How have the giant IVF corporations responded? Well, by fudging figures to start with. The real figure for me at the age that I started? It was actually about 1 in 5 per attempt, not the 1 in 3 I was told. I was also not told that it takes most women two full egg collections rounds, or 6 to 8 (or more) embryo transfer attempts before it works.

If I had known, I would have planned my life and finances differently. I would have made different decisions.

Now at 41 it is little more than 1 in 10. As the specialist I now trust says, ‘Your uterus is great. You can bear a child for decades to come. It is just about the quality of the genetic material in your eggs.’

Time’s a bitch. In each of my last two egg collection attempts we have only fertilised and transferred one egg/embryo. One of these attempts costs $5,000 after Medicare rebate; $10,000 for the two, $20,000 upfront. I was not told the low success rates were likely when I started. And I am politically switched-on, grew up in a health sciences family, am always cynical when it comes to money making enterprises, and ask endless questions. Yet I have found myself constantly surprised by the new facts coming to light.

In this I am not alone. And the consequences are more than the money spent.

In recent weeks I have felt like I have been bulldozed, chopped down, ground into the ground, destroyed. During periods of treatment, the focus on medical procedures and appointments and giant bills, the sometimes twice daily injections, the total focus on your health (I have also spent thousands on acupuncture and naturopathy) … it overwhelms all else.

In her 2013, Miriam Zoll describes going through IVF as like a pregnancy. You are constantly imagining the future child, preparing your life, not to mention eating and sleeping as if you are pregnant. Miriam’s unsuccessful IVF pregnancy was over four years. Many women go through more than this. It is an inconceivably long pregnancy, often with no results.

We don’t yet really know the effects of the hormones. The last failed attempt sent me into a downward emotional spiral that was deeply physical. At one point I thought the only way out would be drugs. I was lucky enough to not be working full time, to be able to rest instead. I know that others do not always cope so well. And, you know, drugs probably would have saved me some pain.

We do also know that while the hormones aren’t likely to create cancer, they may exacerbate cancers that already exist , even tiny, as yet undiscovered cancers. And it pays to remember all the errors medical science have made in the past, especially when there is such an enormous potential for profit, as there is currently in reproductive technologies.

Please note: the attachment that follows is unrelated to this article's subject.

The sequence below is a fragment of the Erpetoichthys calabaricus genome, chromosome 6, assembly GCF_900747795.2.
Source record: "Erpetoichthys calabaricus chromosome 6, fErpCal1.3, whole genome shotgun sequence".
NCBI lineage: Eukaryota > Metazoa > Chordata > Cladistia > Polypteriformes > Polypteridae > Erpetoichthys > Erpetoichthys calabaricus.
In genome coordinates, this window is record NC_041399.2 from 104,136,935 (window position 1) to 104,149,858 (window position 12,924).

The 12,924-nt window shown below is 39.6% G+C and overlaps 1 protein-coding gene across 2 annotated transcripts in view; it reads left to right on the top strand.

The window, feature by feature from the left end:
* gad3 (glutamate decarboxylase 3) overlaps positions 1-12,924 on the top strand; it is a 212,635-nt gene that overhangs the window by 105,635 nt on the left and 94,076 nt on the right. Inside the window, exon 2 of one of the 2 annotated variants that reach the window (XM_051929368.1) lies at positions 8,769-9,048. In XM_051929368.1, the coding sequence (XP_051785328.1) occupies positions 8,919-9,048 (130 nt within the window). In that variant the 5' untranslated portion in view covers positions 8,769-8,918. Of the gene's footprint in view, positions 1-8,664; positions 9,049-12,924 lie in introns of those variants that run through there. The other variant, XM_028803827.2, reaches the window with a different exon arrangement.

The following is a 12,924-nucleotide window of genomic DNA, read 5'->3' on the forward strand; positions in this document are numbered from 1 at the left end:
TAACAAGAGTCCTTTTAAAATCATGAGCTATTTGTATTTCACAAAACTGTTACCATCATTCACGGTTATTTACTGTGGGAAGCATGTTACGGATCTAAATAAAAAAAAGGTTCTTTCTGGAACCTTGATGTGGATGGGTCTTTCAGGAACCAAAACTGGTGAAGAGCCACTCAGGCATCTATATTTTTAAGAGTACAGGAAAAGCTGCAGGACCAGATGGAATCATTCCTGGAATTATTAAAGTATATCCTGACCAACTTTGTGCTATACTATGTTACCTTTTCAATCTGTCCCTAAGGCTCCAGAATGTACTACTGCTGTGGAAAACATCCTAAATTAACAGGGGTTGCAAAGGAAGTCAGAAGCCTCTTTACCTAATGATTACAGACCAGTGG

So with the last two failed attempts, and my closest friend and sometimes lover leaving the country, I felt like the life had been sucked out of me. I had no more energy to give. None within me. My faith in science, my hope, my stability, my life plans, my health, all dissolved.

Today, sitting in the park, learning to accept that I will no longer use my own eggs, I feel the life being sucked back into me. The crisp air of the park, the warmth of the late afternoon sun, the chirp of birds over head. Life. It’s a funny thing.

From this end are new beginnings. It’s trite, I know, but no less true for being so. Sitting among the life in this park, thinking of those around me who are alive and who nourish me, I find a gratitude for the privilege of sharing life with those close to me.

I remember my niece. I met her over a year ago. It was after a night of nightmares for her, for my sister, for me, a bizarre and confusing horror story of dreams set off by the knowledge my sister was finally in labour. Yet the next day, holding her in my arms, a calm fell over me. And I fell in love. It was life and love out of pain and fear. Such beautiful life. And not from planning or gambling on science or medication: from a coincidence of happy and unhappy circumstances that my sister and I will now forever partly share.

In all the uncertainties of life, and certainly of IVF, these are the certainties I now know and cherish: that life and love is everywhere, and sometimes you just have to stop, take a seat in a park, the hand of a friend, or the embrace of a little one, to feel it, to know it. And it is this that IVF and science can never provide.

Polly Bennett

Polly Bennett is a PhD candidate at Victoria University, and one of the precariously employed masses. She works as a researcher, tutor, writer, administrator, customer service staffer, driver, data entry clerk, whatever. She is a long-time activist, is queer, and dabbles in circus and singing. You can follow her on Insta @pollytext

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  1. Thanks for sharing your story. My story is different, yet has parallels, filled with decisions, fear and anxiety and time, ticking away. Reading your story makes a difference and gives me food for thought. Strength to you comrade.

  2. Writing this was a cathartic process that helped me process what I had experienced. I hope that it helps others who have experienced anything similar. It can feel like such a silent pain. I really think that removing this silence can help heal.